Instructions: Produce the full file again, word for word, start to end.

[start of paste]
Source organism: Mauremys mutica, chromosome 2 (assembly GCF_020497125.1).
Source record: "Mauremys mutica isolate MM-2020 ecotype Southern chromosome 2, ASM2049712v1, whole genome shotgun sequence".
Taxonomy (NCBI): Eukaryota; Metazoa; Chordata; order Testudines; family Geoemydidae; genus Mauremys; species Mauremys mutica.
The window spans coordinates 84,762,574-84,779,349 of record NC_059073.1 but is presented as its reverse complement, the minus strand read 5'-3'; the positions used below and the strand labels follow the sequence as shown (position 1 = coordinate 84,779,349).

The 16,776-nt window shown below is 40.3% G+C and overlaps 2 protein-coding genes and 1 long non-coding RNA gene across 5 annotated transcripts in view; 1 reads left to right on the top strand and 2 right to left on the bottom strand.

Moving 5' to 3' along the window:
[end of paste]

Source organism: Mauremys mutica, chromosome 2 (assembly GCF_020497125.1).
Source record: "Mauremys mutica isolate MM-2020 ecotype Southern chromosome 2, ASM2049712v1, whole genome shotgun sequence".
Taxonomy (NCBI): Eukaryota; Metazoa; Chordata; order Testudines; family Geoemydidae; genus Mauremys; species Mauremys mutica.
The window spans coordinates 84,762,574-84,779,349 of record NC_059073.1 but is presented as its reverse complement, the minus strand read 5'-3'; the positions used below and the strand labels follow the sequence as shown (position 1 = coordinate 84,779,349).

The 16,776-nt window shown below is 40.3% G+C and overlaps 2 protein-coding genes and 1 long non-coding RNA gene across 5 annotated transcripts in view; 1 reads left to right on the top strand and 2 right to left on the bottom strand.

Moving 5' to 3' along the window: